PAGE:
Imagine breakfast without milk.
As time moves on for Anthony Del Orbe, the harder it gets to manage a 13-hour shift at the Marble Hill food pantry.
Located at St. Stephen’s United Methodist Church, the pantry typically provides more than 250 families with fresh produce and dry food each Monday. But the new year began without a vital resource: funding. From people in the community, since some of the usual sources of cash — like from city coffers — may not be immediately available in the wake of the coronavirus pandemic.
That money is needed to pay out not only salaries but also for its space near West 228th Street. Without it, the pantry can’t distribute its fresh produce right away, risking a chance those fruits and vegetables could spoil.
St. Stephen’s has hosted the pantry throughout the coronavirus pandemic. Keeping it active has required Del Orbe to work even harder collecting donations, gaining sponsors, and simply sharing what the pantry does to the rest of the community.
That ultimately helped secure a large refrigerator — donated by Flowers by Zenda — that could store larger amounts of perishable food. The problem, however, was getting to the fridge — which was located on West 225th Street and Broadway, just blocks from St. Stephen’s — was slightly complicated. Workers had to make multiple trips from the fridge to the church, of food using hand trucks. The flower shop also supplied the pantry with equipment like electrical jacks and large hand trucks that can stock a large multitude of food.
“This is a church,” Del Orbe said. “Not a storage space.”
Yet, none of those roadblocks could be worse than people going home without food, Del Orbe said. If a sudden snowstorm hit New York City, for example, delivery trucks could not make the trip, and the Marble Hill pantry would need to be prepared to store enough food on-site to carry needy families through such an event.
“When the truck (food delivery) comes at six in the morning, we bring it inside the church where we packed, go over the inventory, see how many bags we can make with the amount,” Del Orbe said.
“We will stay in the pantry for the whole day.”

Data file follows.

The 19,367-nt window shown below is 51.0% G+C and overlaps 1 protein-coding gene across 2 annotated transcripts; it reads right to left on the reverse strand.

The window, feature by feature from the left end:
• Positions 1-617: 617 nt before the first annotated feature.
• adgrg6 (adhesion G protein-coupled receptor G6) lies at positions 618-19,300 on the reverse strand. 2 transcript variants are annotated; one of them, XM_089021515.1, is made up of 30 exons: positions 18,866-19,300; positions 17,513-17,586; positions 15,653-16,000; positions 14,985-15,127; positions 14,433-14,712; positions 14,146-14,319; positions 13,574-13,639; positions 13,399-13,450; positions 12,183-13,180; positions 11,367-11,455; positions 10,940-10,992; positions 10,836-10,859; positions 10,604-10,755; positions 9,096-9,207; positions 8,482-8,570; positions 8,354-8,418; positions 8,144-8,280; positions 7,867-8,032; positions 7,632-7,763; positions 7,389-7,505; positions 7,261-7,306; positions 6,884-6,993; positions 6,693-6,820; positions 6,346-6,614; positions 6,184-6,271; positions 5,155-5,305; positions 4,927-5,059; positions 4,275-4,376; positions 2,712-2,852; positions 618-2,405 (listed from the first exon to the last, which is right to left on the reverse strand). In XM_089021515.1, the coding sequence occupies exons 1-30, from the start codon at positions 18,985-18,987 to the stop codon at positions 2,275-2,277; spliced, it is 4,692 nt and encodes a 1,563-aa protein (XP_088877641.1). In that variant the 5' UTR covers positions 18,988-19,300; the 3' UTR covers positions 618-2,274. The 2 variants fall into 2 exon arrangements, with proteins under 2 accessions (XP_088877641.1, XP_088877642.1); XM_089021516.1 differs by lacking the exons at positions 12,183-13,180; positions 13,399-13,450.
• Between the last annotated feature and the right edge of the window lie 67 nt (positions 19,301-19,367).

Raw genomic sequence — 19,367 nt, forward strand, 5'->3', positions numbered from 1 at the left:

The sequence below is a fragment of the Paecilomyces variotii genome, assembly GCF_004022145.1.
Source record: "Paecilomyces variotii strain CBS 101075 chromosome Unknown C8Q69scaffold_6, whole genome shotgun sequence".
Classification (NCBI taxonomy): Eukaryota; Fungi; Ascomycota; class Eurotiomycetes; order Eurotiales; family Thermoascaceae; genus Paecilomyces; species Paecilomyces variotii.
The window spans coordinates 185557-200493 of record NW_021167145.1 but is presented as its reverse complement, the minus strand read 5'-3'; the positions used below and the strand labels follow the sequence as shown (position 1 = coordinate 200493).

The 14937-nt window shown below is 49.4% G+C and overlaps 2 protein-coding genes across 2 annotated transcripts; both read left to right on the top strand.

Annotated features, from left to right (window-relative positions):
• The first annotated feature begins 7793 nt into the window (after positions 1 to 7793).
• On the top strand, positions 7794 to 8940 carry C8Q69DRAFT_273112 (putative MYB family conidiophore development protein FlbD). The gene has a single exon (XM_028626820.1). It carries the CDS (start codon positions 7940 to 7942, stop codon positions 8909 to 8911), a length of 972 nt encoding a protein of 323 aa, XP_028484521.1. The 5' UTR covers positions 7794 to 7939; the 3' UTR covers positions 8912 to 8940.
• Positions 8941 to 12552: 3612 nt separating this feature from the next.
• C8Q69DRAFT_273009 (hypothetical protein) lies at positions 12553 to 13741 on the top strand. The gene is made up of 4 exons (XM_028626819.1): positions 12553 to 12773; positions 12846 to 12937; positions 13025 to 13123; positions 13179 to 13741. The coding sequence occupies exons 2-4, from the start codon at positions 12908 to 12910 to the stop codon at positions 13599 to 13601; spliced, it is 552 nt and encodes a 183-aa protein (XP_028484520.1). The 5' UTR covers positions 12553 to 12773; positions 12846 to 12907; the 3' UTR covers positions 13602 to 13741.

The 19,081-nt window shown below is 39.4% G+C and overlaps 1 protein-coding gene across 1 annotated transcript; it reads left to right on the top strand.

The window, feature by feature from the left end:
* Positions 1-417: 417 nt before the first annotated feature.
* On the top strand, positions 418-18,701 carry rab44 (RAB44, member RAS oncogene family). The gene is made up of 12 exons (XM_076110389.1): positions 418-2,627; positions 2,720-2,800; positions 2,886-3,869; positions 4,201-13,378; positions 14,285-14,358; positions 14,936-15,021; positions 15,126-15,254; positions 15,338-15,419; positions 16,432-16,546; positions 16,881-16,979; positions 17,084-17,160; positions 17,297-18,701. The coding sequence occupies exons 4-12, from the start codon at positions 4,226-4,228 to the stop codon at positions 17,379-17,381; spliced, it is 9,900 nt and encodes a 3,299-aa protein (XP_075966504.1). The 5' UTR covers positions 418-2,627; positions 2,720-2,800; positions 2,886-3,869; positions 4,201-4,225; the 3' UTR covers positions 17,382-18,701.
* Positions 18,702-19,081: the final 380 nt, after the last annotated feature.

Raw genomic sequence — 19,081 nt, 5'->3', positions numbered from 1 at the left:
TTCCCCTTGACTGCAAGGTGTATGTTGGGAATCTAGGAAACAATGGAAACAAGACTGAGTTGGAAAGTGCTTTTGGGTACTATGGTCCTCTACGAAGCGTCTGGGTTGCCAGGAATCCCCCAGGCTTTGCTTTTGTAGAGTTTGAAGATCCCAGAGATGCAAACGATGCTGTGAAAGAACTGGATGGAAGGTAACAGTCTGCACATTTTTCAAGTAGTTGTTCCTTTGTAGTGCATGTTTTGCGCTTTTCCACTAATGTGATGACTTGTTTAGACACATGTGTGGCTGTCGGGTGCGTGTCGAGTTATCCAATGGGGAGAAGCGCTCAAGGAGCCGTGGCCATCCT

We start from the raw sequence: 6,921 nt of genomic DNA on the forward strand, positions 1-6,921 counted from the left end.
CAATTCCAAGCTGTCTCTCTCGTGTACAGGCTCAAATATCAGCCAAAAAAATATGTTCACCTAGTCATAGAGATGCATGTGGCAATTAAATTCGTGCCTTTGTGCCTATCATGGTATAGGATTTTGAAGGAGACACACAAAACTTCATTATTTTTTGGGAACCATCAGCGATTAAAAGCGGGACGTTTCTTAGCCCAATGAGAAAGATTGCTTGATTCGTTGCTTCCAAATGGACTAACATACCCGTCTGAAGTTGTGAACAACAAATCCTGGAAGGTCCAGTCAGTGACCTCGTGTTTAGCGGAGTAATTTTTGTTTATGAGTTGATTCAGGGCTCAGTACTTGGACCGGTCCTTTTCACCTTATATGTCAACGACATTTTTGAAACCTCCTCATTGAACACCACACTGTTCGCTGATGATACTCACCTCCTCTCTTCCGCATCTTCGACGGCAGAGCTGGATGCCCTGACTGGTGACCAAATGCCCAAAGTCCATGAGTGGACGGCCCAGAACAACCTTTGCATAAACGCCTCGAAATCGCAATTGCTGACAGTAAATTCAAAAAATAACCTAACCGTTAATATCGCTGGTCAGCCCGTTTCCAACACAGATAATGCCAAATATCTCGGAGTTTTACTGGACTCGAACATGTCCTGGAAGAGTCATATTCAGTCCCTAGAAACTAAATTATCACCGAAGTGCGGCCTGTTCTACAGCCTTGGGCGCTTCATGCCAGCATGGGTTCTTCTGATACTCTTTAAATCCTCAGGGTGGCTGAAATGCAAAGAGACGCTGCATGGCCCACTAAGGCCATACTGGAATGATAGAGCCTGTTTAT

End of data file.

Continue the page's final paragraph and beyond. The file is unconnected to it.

But the work isn’t over on Monday. Instead, many of the workers are back through Wednesday cleaning up the church space — rearranging tables, clearing out bags, and picking up garbage. It’s important, Del Orbe said, to leave the church space exactly how they found it.
The Northwest Bronx Food Justice Coalition runs the administrative side of the pantry. It’s part of RSS-Riverdale Senior Services. The coalition includes the Kingsbridge Heights Community Center, Outer Seed Shadow, Marble Hill Senior Center, Schervier Apartments, Riverdale Neighborhood House, The Riverdale Y, and St. Stephen’s.
Some funding for the coalition comes from the Bon Secours Mercy Health Foundation. However, according to coalition director Jacki Fisher, keeping pantries like this going requires help from the surrounding community. Not just in volunteers, but also in money.
A new online crowdfunding campaign — found at tinyurl.com/MarbleHillPantry — seeks to raise $50,000, but has pulled in just a fraction of that so far.
“The town hall is a kickoff to the fundraising,” Fisher said, “letting people know about it is key to the success,”
Although this is ultimately a yearlong effort, the latest gathering is still only the beginning of fundraising.
Fisher explained that ideally it is needed to gather their donations earlier to be on the safe side. However, their expenses are monthly, meaning it is not needed all at once.
Dorothy Shepherd spends her time at the pantry packing bags — many of which can weigh up to 50 pounds. At the height of the pandemic, this same food was handed out in boxes. Funding problems have forced them to switch to bags, a change that makes doing this kind of volunteer work — typically involving ages ranging from 19 to 83 — more difficult.
Shepherd organized the online fundraising campaign, more to ensure the pantry will still be around in 2023. The hope is it will remain at St. Stephen’s, but because the church is bringing in a new pastor next summer, it’s unclear if St. Stephen’s will still be its home by the time fall rolls around.
“The rent is so high on Broadway that it’s so difficult to pay the rent,” Shepherd said. “We’re getting a new pastor in June, and it’s the pastor’s decision whether or not they want to keep everything going or change their agenda.”
Del Orbe already has a project in mind for the following year.
“I’m planning to go to another church in Washington Heights on 179th Street,” he said. “We can store food and do the best that we can to continue.”
One teenaged volunteer, who only gave his name as Joseph, was amazed how many people of all ages braved the cold for hours just for a bite to eat. More often than not, younger people like him would stand in line in place of their older parents or grandparents, saving them from having to weather such extreme conditions.
The workers try to keep the line moving as quickly as possible. On many Mondays, Shepherd is in charge of ensuring each food bag is properly filled. If not, she only has to yell “pineapples!” and another worker like Joseph rushes over with multiple heavy boxes, keeping everything close at hand for the bag-packers.
Joseph’s only been coming to St. Stephen’s for a few months. Yet, he already recognizes some of the people who visit the pantry for their weekly pickup. And many recognize each other too, he said, standing with each other in line, catching up on the latest from some of the surrounding neighborhoods they frequent.
“I always like helping the community,” Joseph said. “It’s also kind of easy. It takes about 30 seconds to put a bag together.
“We all just want to help.”